# Create a map from extension to MIME type. If a MIME type that starts
# with 'text' exist, use that - otherwise use application/octet-stream
# when there is more than one MIME type, or use the single known MIME type.
for f in $(cat step3); do \
    MIMETYPES=$(egrep -i '[[:space:]]'$f'( |$)' step2 | sed -e 's/[[:space:]].*//'); \
    echo $f: $MIMETYPES; done | \
    sed -e 's%:.* \(text/[^ ]*\).*%: \1%' -e 's%: [^ ].* .*%: application/octet-stream%' > step6

Edit the file step6 if it contains MIME types that you do not agree with. For example, if you have any .doc files and you used a standard mime.types file, it will contain doc: application/msword. This would be treated as a binary file. When those files aren't msword files then you would need to change this into doc: text/plain. Likewise, you might have .js files that are correctly mapped to a MIME type application/x-javascript but you still need to change that into js: text/plain because you don't want svn to treat those files as binary! Every MIME type that doesn't start with text/ will be treated as binary.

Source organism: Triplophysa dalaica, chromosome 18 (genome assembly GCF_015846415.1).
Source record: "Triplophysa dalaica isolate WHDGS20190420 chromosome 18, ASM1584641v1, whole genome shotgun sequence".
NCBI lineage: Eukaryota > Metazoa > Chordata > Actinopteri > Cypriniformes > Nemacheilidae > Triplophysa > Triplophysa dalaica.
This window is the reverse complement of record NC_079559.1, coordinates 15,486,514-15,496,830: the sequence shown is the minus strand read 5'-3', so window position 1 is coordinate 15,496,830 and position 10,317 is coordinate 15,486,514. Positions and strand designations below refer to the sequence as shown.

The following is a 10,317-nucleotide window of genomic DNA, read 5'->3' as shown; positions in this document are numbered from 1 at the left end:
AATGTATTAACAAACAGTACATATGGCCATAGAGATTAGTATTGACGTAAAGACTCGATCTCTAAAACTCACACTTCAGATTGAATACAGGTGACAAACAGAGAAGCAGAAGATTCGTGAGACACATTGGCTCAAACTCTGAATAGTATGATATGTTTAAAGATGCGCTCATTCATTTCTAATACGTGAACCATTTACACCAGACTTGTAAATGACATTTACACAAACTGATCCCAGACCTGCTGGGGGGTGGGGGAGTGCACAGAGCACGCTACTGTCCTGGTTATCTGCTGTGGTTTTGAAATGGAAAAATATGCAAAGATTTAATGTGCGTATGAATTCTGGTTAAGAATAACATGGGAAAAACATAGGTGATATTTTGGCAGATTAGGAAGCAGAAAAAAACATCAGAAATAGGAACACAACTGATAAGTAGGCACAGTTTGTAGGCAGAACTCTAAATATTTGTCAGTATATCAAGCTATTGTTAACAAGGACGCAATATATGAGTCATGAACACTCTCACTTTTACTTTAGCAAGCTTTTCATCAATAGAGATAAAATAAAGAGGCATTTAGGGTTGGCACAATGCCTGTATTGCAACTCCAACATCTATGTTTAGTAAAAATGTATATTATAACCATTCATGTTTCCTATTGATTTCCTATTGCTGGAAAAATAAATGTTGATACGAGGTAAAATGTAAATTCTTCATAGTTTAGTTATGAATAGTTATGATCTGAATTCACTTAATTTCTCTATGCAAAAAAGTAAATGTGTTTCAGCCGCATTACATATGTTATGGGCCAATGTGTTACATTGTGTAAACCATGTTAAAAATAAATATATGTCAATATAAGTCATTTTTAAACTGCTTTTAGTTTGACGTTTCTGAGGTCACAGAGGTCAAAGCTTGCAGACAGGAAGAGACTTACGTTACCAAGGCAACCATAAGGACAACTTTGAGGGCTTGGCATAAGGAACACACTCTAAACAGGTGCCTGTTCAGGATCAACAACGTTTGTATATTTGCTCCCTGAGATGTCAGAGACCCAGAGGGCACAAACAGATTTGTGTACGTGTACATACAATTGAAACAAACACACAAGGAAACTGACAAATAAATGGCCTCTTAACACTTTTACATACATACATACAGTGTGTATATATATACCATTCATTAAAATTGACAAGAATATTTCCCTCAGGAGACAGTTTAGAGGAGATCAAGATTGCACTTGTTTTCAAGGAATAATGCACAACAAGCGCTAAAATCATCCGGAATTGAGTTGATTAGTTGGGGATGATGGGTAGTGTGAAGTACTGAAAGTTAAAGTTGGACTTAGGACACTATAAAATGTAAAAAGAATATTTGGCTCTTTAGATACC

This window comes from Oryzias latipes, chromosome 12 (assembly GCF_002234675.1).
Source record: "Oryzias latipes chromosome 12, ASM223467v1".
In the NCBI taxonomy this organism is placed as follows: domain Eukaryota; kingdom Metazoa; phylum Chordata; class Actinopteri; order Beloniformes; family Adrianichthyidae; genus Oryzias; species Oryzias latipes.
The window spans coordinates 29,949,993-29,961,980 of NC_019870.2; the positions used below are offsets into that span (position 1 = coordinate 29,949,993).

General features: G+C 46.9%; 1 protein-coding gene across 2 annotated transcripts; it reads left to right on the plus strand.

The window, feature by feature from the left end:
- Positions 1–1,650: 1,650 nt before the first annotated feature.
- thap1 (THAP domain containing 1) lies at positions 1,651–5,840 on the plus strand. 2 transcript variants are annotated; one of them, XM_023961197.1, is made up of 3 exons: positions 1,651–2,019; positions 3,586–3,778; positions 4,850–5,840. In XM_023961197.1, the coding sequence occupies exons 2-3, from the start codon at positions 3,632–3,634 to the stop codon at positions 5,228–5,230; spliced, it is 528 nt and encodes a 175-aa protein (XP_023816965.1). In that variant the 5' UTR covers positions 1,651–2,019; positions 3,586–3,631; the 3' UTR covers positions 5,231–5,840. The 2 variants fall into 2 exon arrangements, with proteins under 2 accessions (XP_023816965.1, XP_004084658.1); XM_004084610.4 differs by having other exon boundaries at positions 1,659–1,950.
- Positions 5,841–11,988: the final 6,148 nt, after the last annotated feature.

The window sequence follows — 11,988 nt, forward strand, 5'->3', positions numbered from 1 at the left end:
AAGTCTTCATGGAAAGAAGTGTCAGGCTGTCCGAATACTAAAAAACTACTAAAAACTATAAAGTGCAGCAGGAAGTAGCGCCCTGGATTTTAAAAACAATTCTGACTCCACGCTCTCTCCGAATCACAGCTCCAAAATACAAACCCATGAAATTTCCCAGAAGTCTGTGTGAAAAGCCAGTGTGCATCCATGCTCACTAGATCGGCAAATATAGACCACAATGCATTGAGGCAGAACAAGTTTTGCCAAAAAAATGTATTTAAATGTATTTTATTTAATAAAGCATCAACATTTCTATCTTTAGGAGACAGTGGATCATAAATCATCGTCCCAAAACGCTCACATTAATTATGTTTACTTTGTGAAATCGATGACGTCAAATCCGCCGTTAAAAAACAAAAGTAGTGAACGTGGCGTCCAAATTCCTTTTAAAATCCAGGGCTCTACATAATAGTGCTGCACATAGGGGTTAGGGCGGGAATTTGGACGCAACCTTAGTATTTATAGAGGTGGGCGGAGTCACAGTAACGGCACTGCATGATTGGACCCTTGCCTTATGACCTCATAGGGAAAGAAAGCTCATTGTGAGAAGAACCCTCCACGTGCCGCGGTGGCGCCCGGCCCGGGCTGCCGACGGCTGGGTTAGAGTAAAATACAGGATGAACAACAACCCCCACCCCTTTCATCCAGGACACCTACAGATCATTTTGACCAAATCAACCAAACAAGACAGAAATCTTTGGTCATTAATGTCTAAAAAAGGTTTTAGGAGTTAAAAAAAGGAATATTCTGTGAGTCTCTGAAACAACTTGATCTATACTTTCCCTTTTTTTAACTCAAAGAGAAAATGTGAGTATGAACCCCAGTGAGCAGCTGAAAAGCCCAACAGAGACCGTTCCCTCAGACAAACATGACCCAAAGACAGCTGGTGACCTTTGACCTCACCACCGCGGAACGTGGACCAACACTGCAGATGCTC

# This could be used to turn the (editted) file 'step6' into a mime.types file
# for use with cvs2svn's '--mime-types=FILE' option, but we WON'T use this.
sed -e 's/\([^:]*\): \(.*\)/\2 \1/' step6 > mime.types

# Instead, build a props file for use with the '--auto-props=FILE' option.
echo "[auto-props]" > propsfile
sed -e 's%: \(text/.*\)% = svn:eol-style=native;svn:keywords=Author Date Id Revision;svn:mime-type=\1%' \
    -e 's/^/*./' -e 's/: / = svn:mime-type=/' step6 >> propsfile

Also this file you might want to edit at this point, in particular the keywords that will be substituted. In the SVN Book you can find more information on svn:keywords. If you want the result to be as much as possible as it would be when you had just added each file with svn add over time, then in fact - you should remove the svn:mime-type properties for text/* MIME types, because those are normally not set.